Note we are talking about the role of design in America specifically, where for all the feel-good BusinessWeek initiatives, we still have a very long way to go and, mostly, to start putting our money where our mouth is. This IS happening, albeit so slowly it barely registers on anyone’s radar. In the meantime, countries like Holland and Switzerland have government positions to ensure the use of good design in society whenever possible. Western Europe considers design a social force for the betterment of life, in America it is strictly a business tool for now.
You and I can talk until we’re blue in the face about the design employment picture 10-15 years ago but I dare you to come up with solid evidence that the quantity and quality of good design all around us hasn’t increased exponentially since. I recall the consumer electronics market of 20 years ago where you had overpriced Sony at one end and literally tones of instant junk from what were then emerging Chinese factories. Anyone here ever cut himself on flash from crappily molded plastic trinkets, for instance? Pressed the Play button once and it stayed there? Well, you did then.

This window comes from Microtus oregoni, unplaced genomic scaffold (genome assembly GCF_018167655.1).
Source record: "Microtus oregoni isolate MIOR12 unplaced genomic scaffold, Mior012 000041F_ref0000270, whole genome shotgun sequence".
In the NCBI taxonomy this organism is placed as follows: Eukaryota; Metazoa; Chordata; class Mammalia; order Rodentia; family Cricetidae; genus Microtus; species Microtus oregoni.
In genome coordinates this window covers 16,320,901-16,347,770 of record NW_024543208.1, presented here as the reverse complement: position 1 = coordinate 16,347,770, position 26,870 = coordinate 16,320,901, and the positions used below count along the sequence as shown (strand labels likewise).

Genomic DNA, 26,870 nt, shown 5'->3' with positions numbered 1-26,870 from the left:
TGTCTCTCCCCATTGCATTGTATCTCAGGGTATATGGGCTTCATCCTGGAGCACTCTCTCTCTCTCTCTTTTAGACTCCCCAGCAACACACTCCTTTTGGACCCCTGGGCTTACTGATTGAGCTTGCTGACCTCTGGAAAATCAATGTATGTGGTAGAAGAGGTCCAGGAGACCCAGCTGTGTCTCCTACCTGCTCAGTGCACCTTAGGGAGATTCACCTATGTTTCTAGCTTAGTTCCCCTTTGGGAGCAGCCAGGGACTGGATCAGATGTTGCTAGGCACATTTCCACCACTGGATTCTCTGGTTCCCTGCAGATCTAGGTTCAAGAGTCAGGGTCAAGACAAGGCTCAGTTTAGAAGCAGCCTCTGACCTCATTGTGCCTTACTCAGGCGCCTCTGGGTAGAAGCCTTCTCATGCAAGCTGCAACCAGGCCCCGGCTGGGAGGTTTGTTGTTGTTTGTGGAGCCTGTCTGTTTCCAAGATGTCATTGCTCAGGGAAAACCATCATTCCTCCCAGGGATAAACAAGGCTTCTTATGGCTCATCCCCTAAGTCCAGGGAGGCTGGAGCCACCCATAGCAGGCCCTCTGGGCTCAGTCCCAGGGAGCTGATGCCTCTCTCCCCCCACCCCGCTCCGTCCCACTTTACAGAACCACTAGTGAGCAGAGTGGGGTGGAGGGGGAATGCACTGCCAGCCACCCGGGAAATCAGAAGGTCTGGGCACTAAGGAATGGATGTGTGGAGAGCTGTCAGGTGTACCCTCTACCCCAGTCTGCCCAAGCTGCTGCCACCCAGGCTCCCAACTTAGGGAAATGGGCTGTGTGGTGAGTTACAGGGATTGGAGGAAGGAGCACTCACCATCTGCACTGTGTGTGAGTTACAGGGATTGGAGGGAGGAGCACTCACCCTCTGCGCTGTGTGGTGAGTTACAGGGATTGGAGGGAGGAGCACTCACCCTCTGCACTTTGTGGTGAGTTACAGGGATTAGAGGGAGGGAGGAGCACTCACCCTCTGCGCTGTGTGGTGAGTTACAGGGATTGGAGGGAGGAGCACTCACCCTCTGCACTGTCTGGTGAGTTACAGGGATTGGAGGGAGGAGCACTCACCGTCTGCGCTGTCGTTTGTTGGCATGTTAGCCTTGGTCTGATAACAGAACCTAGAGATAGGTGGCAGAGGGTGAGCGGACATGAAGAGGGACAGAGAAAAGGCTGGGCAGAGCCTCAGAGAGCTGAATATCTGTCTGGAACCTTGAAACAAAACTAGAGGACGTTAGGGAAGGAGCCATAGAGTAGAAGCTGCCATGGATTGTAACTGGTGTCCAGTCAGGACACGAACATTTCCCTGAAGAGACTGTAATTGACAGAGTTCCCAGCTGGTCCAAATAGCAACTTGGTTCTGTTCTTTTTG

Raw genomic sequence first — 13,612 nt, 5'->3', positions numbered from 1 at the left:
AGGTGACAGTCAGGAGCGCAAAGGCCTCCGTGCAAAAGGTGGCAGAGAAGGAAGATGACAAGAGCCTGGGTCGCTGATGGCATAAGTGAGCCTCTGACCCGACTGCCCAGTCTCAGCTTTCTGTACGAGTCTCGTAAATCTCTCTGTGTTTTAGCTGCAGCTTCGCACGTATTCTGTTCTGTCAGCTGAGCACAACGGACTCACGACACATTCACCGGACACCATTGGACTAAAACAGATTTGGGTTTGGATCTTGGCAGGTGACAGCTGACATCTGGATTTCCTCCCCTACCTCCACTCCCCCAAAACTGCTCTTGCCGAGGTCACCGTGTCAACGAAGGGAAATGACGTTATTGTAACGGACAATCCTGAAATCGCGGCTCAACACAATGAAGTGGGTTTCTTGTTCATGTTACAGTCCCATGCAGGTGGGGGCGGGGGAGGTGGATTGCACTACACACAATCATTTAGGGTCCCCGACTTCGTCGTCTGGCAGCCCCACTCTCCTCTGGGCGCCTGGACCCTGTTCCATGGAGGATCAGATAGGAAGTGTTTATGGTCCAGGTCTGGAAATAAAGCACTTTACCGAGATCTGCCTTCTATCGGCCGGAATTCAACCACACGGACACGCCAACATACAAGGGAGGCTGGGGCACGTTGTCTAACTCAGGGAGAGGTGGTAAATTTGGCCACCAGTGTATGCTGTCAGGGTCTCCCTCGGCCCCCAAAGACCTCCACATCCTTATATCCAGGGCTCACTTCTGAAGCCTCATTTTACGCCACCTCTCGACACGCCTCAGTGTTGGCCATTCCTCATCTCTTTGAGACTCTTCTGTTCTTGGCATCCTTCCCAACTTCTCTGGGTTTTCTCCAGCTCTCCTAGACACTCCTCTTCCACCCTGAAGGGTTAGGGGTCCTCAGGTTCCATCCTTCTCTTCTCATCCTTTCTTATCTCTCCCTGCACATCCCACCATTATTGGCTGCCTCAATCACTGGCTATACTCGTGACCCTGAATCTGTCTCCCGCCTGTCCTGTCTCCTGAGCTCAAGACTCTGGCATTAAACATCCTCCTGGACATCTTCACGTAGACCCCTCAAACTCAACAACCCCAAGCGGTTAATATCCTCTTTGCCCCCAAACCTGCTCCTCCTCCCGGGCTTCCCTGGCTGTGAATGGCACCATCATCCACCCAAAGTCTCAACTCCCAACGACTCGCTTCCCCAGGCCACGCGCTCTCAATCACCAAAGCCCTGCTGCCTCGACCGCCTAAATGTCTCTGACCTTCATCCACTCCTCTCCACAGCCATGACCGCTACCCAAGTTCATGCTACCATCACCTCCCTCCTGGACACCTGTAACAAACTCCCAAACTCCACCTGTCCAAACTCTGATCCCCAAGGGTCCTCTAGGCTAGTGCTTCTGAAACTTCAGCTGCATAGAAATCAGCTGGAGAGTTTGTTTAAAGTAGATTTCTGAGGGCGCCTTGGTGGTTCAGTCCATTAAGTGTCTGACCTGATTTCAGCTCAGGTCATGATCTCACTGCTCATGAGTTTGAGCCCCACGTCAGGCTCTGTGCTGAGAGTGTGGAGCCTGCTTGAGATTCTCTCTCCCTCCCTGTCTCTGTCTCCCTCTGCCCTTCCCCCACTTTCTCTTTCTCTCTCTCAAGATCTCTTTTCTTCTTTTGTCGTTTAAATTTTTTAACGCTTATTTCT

We must admit product design as a professional activity (wink to residential architecture) tends to be a more refined, sophisticated endeavor than is the norm in America, historically disdainful of anything that smacks of European elitism or “bourgeois tastefulness”. We’re a young, gung-ho, action-oriented society with little patience for the million details needed to elevate humans from a pragmatic life of survival to one on a higher plateau. In many ways, design in America hasn’t progressed much in how it is applied since its streamlining heydays. As for the buying public, it knows quality and value when they see it but, no matter, they are far less in control of what ends up on the shelves than they like to believe. As designers, we can do either of two things in the desert - keep walking in search of water or plant a tree and start an oasis. Neither is easy or free of risk.